Immune checkpoint inhibitors for treatment of thymic epithelial tumors: how to maximize benefit and optimize risk?

Chen Zhao, Arun Rajan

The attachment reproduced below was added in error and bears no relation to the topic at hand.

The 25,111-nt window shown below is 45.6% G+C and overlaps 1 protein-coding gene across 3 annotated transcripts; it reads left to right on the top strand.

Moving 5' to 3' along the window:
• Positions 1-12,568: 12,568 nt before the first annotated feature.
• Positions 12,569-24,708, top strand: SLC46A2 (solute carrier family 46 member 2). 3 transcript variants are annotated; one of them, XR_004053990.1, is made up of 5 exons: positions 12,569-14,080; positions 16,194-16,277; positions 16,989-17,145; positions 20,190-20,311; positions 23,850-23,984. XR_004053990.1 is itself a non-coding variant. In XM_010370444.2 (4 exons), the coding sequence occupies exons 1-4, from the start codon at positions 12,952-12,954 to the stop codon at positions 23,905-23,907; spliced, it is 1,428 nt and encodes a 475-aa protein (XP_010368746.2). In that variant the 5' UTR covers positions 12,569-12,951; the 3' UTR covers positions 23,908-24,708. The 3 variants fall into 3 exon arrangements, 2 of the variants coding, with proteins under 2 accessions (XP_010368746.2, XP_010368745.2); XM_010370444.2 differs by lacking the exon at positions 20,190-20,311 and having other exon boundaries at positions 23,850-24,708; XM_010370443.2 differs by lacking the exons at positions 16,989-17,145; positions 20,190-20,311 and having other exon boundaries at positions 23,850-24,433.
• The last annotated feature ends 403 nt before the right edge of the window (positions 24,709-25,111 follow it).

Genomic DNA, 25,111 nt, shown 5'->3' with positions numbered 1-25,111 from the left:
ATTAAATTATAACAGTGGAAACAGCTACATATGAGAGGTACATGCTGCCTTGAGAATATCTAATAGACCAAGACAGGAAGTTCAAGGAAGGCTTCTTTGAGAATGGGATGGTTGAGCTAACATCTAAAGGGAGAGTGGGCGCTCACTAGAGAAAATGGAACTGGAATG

A greater understanding of anti-tumor immunity has resulted in rapid development of immunotherapy for a wide variety of cancers. Antibodies targeting the immune checkpoints, cytotoxic T-lymphocyte-associated protein 4 (CTLA-4), programmed death-1 (PD-1), or its ligand (PD-L1) have demonstrated clinical activity and are approved for treatment of melanoma, non-small cell lung cancer (NSCLC), renal cell carcinoma, bladder cancer, head and neck cancers, esophageal cancer, hepatocellular carcinoma, and Hodgkin lymphoma, among others. Treatment is generally well tolerated with relatively few adverse events compared with standard treatments such as chemotherapy. However, immune activation can potentially affect any organ system and a small fraction of patients are at risk for developing severe immune-related adverse events. Immune checkpoint inhibitors (ICIs) and other immunotherapeutic modalities such as cancer vaccines are in nascent stages of development for treatment of thymic epithelial tumors (TETs). Since the thymus plays a key role in the development of immune tolerance, thymic tumors have a unique biology which can influence the risk-benefit balance of immunotherapy. Indeed, early results from clinical trials have demonstrated clinical activity, albeit at a cost of a higher incidence of immune-related adverse events, which seem to particularly affect skeletal and cardiac muscle and the neuromuscular junction. In this paper we describe the effects of thymic physiology on the immune system and review the results of clinical trials that have evaluated immunotherapy for treatment of relapsed thymoma and thymic carcinoma. We review ongoing efforts to mitigate the risk of immune-related complications in patients with TETs receiving immunotherapy and offer our thoughts for making immunotherapy a feasible alternative for treatment of thymic tumors.